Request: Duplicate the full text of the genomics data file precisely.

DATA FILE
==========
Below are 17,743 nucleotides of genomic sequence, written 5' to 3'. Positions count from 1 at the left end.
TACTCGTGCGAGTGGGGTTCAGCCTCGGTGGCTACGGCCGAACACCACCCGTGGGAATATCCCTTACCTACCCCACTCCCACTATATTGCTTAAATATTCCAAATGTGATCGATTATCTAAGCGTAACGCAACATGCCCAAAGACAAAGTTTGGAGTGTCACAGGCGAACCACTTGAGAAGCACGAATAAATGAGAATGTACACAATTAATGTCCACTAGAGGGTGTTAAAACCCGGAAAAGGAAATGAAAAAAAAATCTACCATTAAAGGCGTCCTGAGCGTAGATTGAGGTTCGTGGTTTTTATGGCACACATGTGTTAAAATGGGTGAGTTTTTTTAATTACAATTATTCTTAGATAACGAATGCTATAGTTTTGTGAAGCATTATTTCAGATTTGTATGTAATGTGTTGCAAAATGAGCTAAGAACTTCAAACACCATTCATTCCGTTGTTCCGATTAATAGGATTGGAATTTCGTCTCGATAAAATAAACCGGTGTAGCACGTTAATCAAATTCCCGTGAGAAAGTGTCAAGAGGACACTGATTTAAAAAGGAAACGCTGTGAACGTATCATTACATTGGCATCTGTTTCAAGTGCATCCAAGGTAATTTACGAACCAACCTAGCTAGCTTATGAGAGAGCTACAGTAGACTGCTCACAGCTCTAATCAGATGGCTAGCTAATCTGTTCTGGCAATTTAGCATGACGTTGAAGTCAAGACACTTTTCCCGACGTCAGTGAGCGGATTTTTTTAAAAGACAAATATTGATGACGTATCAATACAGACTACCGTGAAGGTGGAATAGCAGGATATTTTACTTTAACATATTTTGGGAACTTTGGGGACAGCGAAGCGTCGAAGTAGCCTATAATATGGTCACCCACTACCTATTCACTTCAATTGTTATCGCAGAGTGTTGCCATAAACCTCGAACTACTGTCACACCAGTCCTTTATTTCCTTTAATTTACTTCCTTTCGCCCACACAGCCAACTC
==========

Below are 17,743 nucleotides of genomic sequence, written 5' to 3'. Positions count from 1 at the left end.
TACTCGTGCGAGTGGGGTTCAGCCTCGGTGGCTACGGCCGAACACCACCCGTGGGAATATCCCTTACCTACCCCACTCCCACTATATTGCTTAAATATTCCAAATGTGATCGATTATCTAAGCGTAACGCAACATGCCCAAAGACAAAGTTTGGAGTGTCACAGGCGAACCACTTGAGAAGCACGAATAAATGAGAATGTACACAATTAATGTCCACTAGAGGGTGTTAAAACCCGGAAAAGGAAATGAAAAAAAAATCTACCATTAAAGGCGTCCTGAGCGTAGATTGAGGTTCGTGGTTTTTATGGCACACATGTGTTAAAATGGGTGAGTTTTTTTAATTACAATTATTCTTAGATAACGAATGCTATAGTTTTGTGAAGCATTATTTCAGATTTGTATGTAATGTGTTGCAAAATGAGCTAAGAACTTCAAACACCATTCATTCCGTTGTTCCGATTAATAGGATTGGAATTTCGTCTCGATAAAATAAACCGGTGTAGCACGTTAATCAAATTCCCGTGAGAAAGTGTCAAGAGGACACTGATTTAAAAAGGAAACGCTGTGAACGTATCATTACATTGGCATCTGTTTCAAGTGCATCCAAGGTAATTTACGAACCAACCTAGCTAGCTTATGAGAGAGCTACAGTAGACTGCTCACAGCTCTAATCAGATGGCTAGCTAATCTGTTCTGGCAATTTAGCATGACGTTGAAGTCAAGACACTTTTCCCGACGTCAGTGAGCGGATTTTTTTAAAAGACAAATATTGATGACGTATCAATACAGACTACCGTGAAGGTGGAATAGCAGGATATTTTACTTTAACATATTTTGGGAACTTTGGGGACAGCGAAGCGTCGAAGTAGCCTATAATATGGTCACCCACTACCTATTCACTTCAATTGTTATCGCAGAGTGTTGCCATAAACCTCGAACTACTGTCACACCAGTCCTTTATTTCCTTTAATTTACTTCCTTTCGCCCACACAGCCAACTC